Outstanding 'sin bin' school for troubled teenagers becomes pioneering academy
Headteacher will now be allowed to take greater control of policy on pupil admissions
Richard Garner has been Education Editor of The Independent for 12 years and writing about the subject for 34 years. Before becoming a journalist, he worked as a disc jockey in London pubs and clubs and for a hospital radio station. His main hobbies are cricket (watching these days) and theatre. On his days off, he is most likelt to be found at Lord’s or the King’s Head Theatre Club.
Monday 21 January 2013
A pioneering centre for troubled teenagers has become the first pupil referral unit in the country to secure academy status – allowing it to accept pupils who have not been expelled from another school.
Ministers hope the freedoms granted to the newly named Complementary Education Academy in Northampton will encourage other pupil referral units to follow suit and take greater control of their admissions.
Bobbie Kelly, the headteacher of the 230-pupil school for 11- to 16-year-olds, said she decided to quit local council control so she could help a wider range of young people.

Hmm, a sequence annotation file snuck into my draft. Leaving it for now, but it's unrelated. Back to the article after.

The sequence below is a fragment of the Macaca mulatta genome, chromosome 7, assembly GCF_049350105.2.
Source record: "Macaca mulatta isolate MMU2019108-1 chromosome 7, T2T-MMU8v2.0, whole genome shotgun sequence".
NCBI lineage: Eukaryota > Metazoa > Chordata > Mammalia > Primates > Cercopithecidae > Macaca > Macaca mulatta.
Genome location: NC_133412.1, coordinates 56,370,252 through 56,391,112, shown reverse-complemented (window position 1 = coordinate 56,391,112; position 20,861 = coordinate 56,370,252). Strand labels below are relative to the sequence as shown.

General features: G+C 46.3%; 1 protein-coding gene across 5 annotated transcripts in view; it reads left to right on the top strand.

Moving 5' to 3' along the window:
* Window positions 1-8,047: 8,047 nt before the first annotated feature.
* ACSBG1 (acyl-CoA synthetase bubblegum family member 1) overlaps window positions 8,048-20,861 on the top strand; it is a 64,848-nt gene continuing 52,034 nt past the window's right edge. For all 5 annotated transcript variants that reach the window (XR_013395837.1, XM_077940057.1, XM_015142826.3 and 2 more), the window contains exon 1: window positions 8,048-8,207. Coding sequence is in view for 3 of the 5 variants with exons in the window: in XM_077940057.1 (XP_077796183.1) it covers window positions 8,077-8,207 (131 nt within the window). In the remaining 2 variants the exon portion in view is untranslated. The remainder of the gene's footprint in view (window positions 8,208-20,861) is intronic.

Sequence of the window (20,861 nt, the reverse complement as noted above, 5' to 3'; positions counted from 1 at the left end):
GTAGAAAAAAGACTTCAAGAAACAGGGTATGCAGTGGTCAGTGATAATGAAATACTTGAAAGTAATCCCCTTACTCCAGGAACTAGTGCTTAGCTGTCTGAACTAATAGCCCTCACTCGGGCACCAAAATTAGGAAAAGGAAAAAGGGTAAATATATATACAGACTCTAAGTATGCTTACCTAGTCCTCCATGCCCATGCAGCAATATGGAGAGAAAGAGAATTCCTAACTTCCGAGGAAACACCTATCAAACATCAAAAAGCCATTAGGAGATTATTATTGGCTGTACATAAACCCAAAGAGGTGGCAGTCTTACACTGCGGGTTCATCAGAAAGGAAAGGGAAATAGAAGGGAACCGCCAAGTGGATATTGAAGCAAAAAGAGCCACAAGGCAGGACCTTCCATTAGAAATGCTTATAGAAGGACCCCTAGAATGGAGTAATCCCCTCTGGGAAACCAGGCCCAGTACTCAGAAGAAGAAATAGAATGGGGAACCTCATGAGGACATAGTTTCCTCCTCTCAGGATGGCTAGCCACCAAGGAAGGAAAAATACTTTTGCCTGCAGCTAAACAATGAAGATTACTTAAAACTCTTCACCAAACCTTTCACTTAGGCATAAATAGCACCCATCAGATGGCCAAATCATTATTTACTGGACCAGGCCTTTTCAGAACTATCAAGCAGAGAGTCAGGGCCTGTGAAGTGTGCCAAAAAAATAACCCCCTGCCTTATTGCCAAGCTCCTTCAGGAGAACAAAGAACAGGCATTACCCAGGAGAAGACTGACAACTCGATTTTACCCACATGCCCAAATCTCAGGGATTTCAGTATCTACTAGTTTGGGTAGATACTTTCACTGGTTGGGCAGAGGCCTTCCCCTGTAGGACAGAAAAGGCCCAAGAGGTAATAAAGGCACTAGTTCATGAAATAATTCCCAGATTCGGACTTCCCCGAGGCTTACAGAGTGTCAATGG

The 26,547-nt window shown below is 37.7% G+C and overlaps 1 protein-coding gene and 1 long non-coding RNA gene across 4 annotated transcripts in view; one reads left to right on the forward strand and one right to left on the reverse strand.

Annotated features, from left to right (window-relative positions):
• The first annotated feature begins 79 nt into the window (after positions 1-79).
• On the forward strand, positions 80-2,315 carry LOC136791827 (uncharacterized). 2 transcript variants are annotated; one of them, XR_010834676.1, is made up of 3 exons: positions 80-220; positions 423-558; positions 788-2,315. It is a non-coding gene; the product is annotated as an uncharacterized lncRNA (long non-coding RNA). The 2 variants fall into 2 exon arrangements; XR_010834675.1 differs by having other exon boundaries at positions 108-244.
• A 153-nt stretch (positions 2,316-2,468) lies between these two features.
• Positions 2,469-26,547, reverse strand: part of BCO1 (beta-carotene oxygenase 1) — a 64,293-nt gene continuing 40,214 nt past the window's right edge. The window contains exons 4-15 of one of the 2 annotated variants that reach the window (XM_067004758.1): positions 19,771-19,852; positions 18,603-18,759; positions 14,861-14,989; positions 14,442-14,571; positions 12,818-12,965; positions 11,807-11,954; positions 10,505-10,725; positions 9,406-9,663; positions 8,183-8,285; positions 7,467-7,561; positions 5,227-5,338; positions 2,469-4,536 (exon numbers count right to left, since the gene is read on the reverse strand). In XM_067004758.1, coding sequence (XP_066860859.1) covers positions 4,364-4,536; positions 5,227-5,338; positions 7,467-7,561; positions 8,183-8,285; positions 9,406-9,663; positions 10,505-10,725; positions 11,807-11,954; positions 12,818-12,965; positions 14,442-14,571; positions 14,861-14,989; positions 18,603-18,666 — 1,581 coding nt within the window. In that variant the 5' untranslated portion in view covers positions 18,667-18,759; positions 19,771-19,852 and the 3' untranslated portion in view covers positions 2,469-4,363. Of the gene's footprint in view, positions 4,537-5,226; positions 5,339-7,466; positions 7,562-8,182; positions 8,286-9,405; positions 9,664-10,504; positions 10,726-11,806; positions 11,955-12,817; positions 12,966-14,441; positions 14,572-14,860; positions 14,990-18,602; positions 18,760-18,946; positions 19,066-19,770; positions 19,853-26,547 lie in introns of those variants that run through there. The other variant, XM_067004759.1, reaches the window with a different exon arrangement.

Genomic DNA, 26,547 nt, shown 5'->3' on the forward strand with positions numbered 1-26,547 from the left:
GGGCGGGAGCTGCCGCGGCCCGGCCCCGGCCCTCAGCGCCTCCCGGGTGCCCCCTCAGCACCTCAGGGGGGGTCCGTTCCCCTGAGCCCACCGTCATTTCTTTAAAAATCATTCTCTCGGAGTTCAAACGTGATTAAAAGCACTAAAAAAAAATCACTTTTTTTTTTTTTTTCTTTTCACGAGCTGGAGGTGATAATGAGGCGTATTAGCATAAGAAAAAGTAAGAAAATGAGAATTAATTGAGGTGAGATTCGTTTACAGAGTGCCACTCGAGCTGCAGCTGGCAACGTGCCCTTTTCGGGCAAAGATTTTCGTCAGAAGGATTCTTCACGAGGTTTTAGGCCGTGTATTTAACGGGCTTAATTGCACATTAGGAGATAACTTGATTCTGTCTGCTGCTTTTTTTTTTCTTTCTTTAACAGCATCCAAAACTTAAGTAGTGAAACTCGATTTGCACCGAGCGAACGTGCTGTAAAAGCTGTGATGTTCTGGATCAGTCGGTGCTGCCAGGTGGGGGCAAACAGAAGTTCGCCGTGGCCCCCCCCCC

Complementary Education already operated on seven sites in Northamptonshire, but under its arrangement with the county council could only take in pupils after they had been excluded from mainstream schooling.
Ms Kelly, whose school has been rated as "outstanding" by the education standards watchdog Ofsted, wanted to start working with pupils at risk of being excluded from school – so they could be helped before they were actually expelled.
She said: "Now we are able to negotiate directly with headteachers, take on pupils of theirs who are at risk of exclusion and get them back on track with their school and really engaging with education."
The school has a remarkable record in re-engaging the young people it takes in with some form of education – 70 per cent go back to their own school and 12 per cent go on to some form of training. It prepares personal GCSE programmes for all its children and has an exam pass rate far above the average for pupil referral units.
On arrival at CEA every pupil is given an alarm clock – to drum into them the sense that punctuality and attendance is important.
The Schools Minister, Elizabeth Truss, said: "Academy status has given heads and teachers freedom to make the decisions they know will suit their pupils best – unconstrained by Whitehall and town hall politics and bureaucrats. Already thousands of mainstream schools have chosen to convert. Now the first pupil referral unit has chosen to do so – and children are already reaping the benefits of that decision."
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